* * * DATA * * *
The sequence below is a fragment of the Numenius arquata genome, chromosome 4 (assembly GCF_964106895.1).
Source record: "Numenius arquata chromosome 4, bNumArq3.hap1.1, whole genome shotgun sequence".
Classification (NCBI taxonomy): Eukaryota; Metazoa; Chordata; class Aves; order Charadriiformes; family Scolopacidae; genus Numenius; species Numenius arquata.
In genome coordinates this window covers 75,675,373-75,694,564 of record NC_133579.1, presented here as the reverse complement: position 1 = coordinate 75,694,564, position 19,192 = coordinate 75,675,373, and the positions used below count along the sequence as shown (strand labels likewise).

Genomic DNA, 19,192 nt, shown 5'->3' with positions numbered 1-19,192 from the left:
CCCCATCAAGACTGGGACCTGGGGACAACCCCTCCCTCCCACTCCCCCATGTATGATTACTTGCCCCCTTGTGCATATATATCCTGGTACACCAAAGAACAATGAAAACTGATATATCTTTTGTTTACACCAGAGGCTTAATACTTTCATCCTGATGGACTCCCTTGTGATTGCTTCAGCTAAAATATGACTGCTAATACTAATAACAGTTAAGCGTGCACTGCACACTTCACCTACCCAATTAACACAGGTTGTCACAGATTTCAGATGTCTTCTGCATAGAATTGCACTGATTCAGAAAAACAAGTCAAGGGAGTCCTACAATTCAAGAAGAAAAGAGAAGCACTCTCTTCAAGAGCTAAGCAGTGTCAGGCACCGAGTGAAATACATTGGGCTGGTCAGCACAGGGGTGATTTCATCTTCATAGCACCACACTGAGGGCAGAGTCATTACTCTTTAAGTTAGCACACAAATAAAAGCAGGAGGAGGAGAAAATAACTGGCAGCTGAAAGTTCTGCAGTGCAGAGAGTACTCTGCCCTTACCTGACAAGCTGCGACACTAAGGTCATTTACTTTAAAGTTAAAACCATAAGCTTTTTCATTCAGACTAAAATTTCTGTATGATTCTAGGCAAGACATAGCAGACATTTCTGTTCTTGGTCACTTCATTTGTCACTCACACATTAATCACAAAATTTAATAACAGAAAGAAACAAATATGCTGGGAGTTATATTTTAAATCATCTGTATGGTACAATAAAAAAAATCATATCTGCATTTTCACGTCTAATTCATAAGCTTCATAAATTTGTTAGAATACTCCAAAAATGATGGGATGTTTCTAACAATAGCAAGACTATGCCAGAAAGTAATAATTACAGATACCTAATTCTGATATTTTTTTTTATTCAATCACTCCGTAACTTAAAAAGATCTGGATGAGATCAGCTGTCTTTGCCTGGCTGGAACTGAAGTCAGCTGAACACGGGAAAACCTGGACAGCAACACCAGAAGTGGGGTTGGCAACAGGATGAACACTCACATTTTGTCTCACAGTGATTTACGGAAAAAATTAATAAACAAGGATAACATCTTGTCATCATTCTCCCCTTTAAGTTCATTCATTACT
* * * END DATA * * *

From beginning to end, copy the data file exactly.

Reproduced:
The sequence below is a fragment of the Numenius arquata genome, chromosome 4 (assembly GCF_964106895.1).
Source record: "Numenius arquata chromosome 4, bNumArq3.hap1.1, whole genome shotgun sequence".
Classification (NCBI taxonomy): Eukaryota; Metazoa; Chordata; class Aves; order Charadriiformes; family Scolopacidae; genus Numenius; species Numenius arquata.
In genome coordinates this window covers 75,675,373-75,694,564 of record NC_133579.1, presented here as the reverse complement: position 1 = coordinate 75,694,564, position 19,192 = coordinate 75,675,373, and the positions used below count along the sequence as shown (strand labels likewise).

Genomic DNA, 19,192 nt, shown 5'->3' with positions numbered 1-19,192 from the left:
CCCCATCAAGACTGGGACCTGGGGACAACCCCTCCCTCCCACTCCCCCATGTATGATTACTTGCCCCCTTGTGCATATATATCCTGGTACACCAAAGAACAATGAAAACTGATATATCTTTTGTTTACACCAGAGGCTTAATACTTTCATCCTGATGGACTCCCTTGTGATTGCTTCAGCTAAAATATGACTGCTAATACTAATAACAGTTAAGCGTGCACTGCACACTTCACCTACCCAATTAACACAGGTTGTCACAGATTTCAGATGTCTTCTGCATAGAATTGCACTGATTCAGAAAAACAAGTCAAGGGAGTCCTACAATTCAAGAAGAAAAGAGAAGCACTCTCTTCAAGAGCTAAGCAGTGTCAGGCACCGAGTGAAATACATTGGGCTGGTCAGCACAGGGGTGATTTCATCTTCATAGCACCACACTGAGGGCAGAGTCATTACTCTTTAAGTTAGCACACAAATAAAAGCAGGAGGAGGAGAAAATAACTGGCAGCTGAAAGTTCTGCAGTGCAGAGAGTACTCTGCCCTTACCTGACAAGCTGCGACACTAAGGTCATTTACTTTAAAGTTAAAACCATAAGCTTTTTCATTCAGACTAAAATTTCTGTATGATTCTAGGCAAGACATAGCAGACATTTCTGTTCTTGGTCACTTCATTTGTCACTCACACATTAATCACAAAATTTAATAACAGAAAGAAACAAATATGCTGGGAGTTATATTTTAAATCATCTGTATGGTACAATAAAAAAAATCATATCTGCATTTTCACGTCTAATTCATAAGCTTCATAAATTTGTTAGAATACTCCAAAAATGATGGGATGTTTCTAACAATAGCAAGACTATGCCAGAAAGTAATAATTACAGATACCTAATTCTGATATTTTTTTTTATTCAATCACTCCGTAACTTAAAAAGATCTGGATGAGATCAGCTGTCTTTGCCTGGCTGGAACTGAAGTCAGCTGAACACGGGAAAACCTGGACAGCAACACCAGAAGTGGGGTTGGCAACAGGATGAACACTCACATTTTGTCTCACAGTGATTTACGGAAAAAATTAATAAACAAGGATAACATCTTGTCATCATTCTCCCCTTTAAGTTCATTCATTACT